Bladder Stones

Bladder stones, or calculi, are mineral accumulations that form in the urinary bladder as a result of alterations in an animal’s metabolism of various diets.  They can also occur from chronic urinary tract infections.  There are many different types of stones, although calcium oxalate and struvite are the most common. Several breeds of dogs including, Bichon Frises, Miniature Schnauzers, and Dalmations are at increased risk of developing bladder stones. 

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How do I know if my pet has a bladder stone?

Surprisingly, some pets do not exhibit symptoms until the bladder stones are large and/or numerous (See x-ray image).  Typical signs include straining to urinate, increased frequency of urination with relatively small volume, and licking of either the penis or vagina.   Some pets will become obstructed from the dislodging of the stone into the urethra (see diagram).  In this instance, the pet will not be able to produce urine during voiding.  Lack of urine production, especially if the pet is straining, should be taken very seriously.  

How are bladder stones diagnosed?

Many stones are visible on standard x-rays.  However, those that are not obvious on x-rays are visualized with an ultrasound of the urinary tract.  Occasionally, a dye enhanced x-ray study of the urinary tract is used to further investigate the presence of bladder stones.  A urine culture is often performed if a urinary tract infection is suspected to be the cause of the stone (struvite) or as a coexisting problem. 

How are bladder stones treated? 

Surgery is needed in a vast majority of cases.   Occasionally, prescription diets along with antibiotic medications are used to dissolve struvite stones.  Lithotripsy is a shock wave treatment routinely used in human medicine to dissolve kidney and ureteral stones.  While this technology is available in veterinary medicine, few institutions in the U.S. are equipped to provide this form of treatment on animals.

We use two different surgical approaches in the removal of bladder stones.  In both situations, the pets are placed under general anesthesia.  The standard or ‘open’ approach is when an incision is made into the caudal or lower third of the abdominal cavity.  Then, an incision is made into the urinary bladder, the stones are retrieved, and the lower urinary tract is copiously flushed with sterile fluid.  The bladder and abdominal cavity incisions are sutured and a post-operative x-ray is taken to ensure all of the stones have been removed.  The pet is then awakened from anesthesia.  The stones are sent to an outside laboratory to determine their mineral composition. The second type of surgery employs a laparoscopic camera that is introduced into the urinary bladder through small incisions.  The stones are then visualized and removed.  The incisions are closed in a manner similar to that described above.

In some instances, the bladder stones travel out of the bladder and become lodged in the urethra (see picture and x-ray).  This is a particular problem in male cats and dogs.  In these instances, emergency treatment is needed to flush the stones back into the bladder to relieve the obstruction.  Occasionally, the stones are so firmly lodged that they will not readily pass into the bladder.  In this case, emergency surgery (urethrotomy) is needed whereby an incision is made into the urethra and the stones are removed. The urethral incision is then either closed with fine gauge suture or allowed to heal on its own.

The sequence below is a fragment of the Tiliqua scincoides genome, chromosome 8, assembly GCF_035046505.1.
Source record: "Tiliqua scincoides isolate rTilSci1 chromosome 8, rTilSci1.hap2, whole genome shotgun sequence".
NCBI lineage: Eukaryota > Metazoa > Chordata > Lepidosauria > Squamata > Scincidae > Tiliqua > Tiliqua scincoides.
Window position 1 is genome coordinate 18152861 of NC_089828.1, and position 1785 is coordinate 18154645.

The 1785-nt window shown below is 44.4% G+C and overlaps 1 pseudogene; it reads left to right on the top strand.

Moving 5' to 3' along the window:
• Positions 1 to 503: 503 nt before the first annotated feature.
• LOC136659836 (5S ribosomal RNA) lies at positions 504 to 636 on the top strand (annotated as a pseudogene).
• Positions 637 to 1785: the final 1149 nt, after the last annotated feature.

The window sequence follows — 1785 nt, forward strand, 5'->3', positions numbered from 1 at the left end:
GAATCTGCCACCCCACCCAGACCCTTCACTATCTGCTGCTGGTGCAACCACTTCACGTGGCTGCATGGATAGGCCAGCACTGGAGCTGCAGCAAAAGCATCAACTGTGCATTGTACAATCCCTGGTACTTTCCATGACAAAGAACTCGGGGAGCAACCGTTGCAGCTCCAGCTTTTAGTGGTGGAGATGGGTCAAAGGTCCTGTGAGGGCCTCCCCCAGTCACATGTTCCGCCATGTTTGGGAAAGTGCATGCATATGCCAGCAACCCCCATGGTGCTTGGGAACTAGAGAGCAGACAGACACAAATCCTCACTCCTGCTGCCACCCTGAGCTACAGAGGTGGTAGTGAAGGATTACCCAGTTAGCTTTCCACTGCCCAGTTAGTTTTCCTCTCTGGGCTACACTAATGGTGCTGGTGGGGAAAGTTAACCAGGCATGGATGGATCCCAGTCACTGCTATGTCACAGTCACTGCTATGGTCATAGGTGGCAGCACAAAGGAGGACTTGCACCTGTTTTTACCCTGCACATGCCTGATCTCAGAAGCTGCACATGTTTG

What is involved in the recovery period following bladder surgery?

Pets are given pain medicine before surgery begins, immediately after surgery, and generally for several days after surgery.  The pets usually spend one night in the hospital so that pain medication can be administered and their urination habits can be monitored. Running, jumping, and rough play are prohibited for the first 10-14 days after surgery. Short, leashed walks may begin a couple of days after surgery.  Pets are kept from licking or chewing their incisions by using either an inflatable or Elizabethan (E)-collar. 

How do I prevent my pet from forming more stones in the future?

Once the stone type is identified, a specific and exclusive diet is generally recommended to help prevent new stones from forming.  The diets are generally prescription only, but occasionally tailored, homemade diets can be used as well.  One of the most important parts of preventing stones is by providing moisture to the diet which produces dilute urine.  Dilute urine (less yellow in color) has less of the mineral components which are the precursors to stones.  Moisture is provided by either using exclusively canned food and/or adding liberal amount of water to dry diets.  Human food and over the counter treats other than the type used in the specified diet are generally not allowed as they can predispose the pet to stone formation. 

We recommend a routine urinalysis to look for crystals which are the precursors to stones. The urine pH is also a very important parameter in assessing the effectiveness of the specified diet.  A repeat urine culture may be suggested to determine if an infection is present.  This information helps us determine if the pet is receiving an adequate, moist diet.  Some pets will form bladder stones despite following proper dietary recommendations.  In these instances, medications and supplements can be added to change the constituents of the urine.